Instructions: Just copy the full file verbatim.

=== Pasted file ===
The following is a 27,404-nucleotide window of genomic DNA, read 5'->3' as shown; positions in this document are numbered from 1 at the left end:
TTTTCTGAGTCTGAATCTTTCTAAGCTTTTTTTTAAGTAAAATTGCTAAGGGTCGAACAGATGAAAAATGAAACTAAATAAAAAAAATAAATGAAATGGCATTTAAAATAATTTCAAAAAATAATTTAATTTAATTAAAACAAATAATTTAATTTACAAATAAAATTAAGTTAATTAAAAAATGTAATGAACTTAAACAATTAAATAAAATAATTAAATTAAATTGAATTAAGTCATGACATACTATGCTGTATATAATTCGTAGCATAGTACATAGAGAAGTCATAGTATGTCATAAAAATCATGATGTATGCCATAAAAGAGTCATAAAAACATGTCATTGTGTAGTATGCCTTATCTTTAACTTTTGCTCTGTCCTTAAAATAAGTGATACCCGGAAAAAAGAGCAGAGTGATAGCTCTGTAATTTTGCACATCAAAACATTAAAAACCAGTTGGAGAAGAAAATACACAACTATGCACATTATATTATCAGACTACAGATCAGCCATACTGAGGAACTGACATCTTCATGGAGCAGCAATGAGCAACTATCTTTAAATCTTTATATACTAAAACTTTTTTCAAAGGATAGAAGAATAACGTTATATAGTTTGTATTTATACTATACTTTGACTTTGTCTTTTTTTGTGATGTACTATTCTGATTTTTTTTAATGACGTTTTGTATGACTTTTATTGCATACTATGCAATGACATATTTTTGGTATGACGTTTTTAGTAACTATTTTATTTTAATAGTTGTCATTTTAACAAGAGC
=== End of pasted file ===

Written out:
The following is a 27,404-nucleotide window of genomic DNA, read 5'->3' as shown; positions in this document are numbered from 1 at the left end:
TTTTCTGAGTCTGAATCTTTCTAAGCTTTTTTTTAAGTAAAATTGCTAAGGGTCGAACAGATGAAAAATGAAACTAAATAAAAAAAATAAATGAAATGGCATTTAAAATAATTTCAAAAAATAATTTAATTTAATTAAAACAAATAATTTAATTTACAAATAAAATTAAGTTAATTAAAAAATGTAATGAACTTAAACAATTAAATAAAATAATTAAATTAAATTGAATTAAGTCATGACATACTATGCTGTATATAATTCGTAGCATAGTACATAGAGAAGTCATAGTATGTCATAAAAATCATGATGTATGCCATAAAAGAGTCATAAAAACATGTCATTGTGTAGTATGCCTTATCTTTAACTTTTGCTCTGTCCTTAAAATAAGTGATACCCGGAAAAAAGAGCAGAGTGATAGCTCTGTAATTTTGCACATCAAAACATTAAAAACCAGTTGGAGAAGAAAATACACAACTATGCACATTATATTATCAGACTACAGATCAGCCATACTGAGGAACTGACATCTTCATGGAGCAGCAATGAGCAACTATCTTTAAATCTTTATATACTAAAACTTTTTTCAAAGGATAGAAGAATAACGTTATATAGTTTGTATTTATACTATACTTTGACTTTGTCTTTTTTTGTGATGTACTATTCTGATTTTTTTTAATGACGTTTTGTATGACTTTTATTGCATACTATGCAATGACATATTTTTGGTATGACGTTTTTAGTAACTATTTTATTTTAATAGTTGTCATTTTAACAAGAGC